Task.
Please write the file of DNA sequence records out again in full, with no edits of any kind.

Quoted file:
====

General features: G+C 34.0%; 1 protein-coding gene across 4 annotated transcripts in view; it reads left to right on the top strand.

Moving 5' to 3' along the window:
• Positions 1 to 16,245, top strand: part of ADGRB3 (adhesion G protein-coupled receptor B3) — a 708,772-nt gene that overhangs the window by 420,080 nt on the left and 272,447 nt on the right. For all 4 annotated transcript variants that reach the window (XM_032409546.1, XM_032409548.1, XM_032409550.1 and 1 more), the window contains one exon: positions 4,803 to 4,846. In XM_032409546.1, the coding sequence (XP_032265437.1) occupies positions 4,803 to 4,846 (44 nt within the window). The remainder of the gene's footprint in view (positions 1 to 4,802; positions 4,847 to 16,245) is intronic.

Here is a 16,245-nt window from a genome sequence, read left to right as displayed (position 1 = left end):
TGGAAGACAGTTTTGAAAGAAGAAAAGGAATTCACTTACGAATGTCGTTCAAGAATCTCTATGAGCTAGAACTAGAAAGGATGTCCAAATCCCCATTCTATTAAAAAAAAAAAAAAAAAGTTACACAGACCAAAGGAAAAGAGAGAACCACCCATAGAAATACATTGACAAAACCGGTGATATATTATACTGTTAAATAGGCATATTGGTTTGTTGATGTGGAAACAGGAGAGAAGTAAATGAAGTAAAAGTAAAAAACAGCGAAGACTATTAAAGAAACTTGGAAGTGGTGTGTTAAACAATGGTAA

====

General features: G+C 34.0%; 1 protein-coding gene across 4 annotated transcripts in view; it reads left to right on the top strand.

Moving 5' to 3' along the window:
• Positions 1 to 16,245, top strand: part of ADGRB3 (adhesion G protein-coupled receptor B3) — a 708,772-nt gene that overhangs the window by 420,080 nt on the left and 272,447 nt on the right. For all 4 annotated transcript variants that reach the window (XM_032409546.1, XM_032409548.1, XM_032409550.1 and 1 more), the window contains one exon: positions 4,803 to 4,846. In XM_032409546.1, the coding sequence (XP_032265437.1) occupies positions 4,803 to 4,846 (44 nt within the window). The remainder of the gene's footprint in view (positions 1 to 4,802; positions 4,847 to 16,245) is intronic.

Here is a 16,245-nt window from a genome sequence, read left to right as displayed (position 1 = left end):
TGGAAGACAGTTTTGAAAGAAGAAAAGGAATTCACTTACGAATGTCGTTCAAGAATCTCTATGAGCTAGAACTAGAAAGGATGTCCAAATCCCCATTCTATTAAAAAAAAAAAAAAAAAGTTACACAGACCAAAGGAAAAGAGAGAACCACCCATAGAAATACATTGACAAAACCGGTGATATATTATACTGTTAAATAGGCATATTGGTTTGTTGATGTGGAAACAGGAGAGAAGTAAATGAAGTAAAAGTAAAAAACAGCGAAGACTATTAAAGAAACTTGGAAGTGGTGTGTTAAACAATGGTAA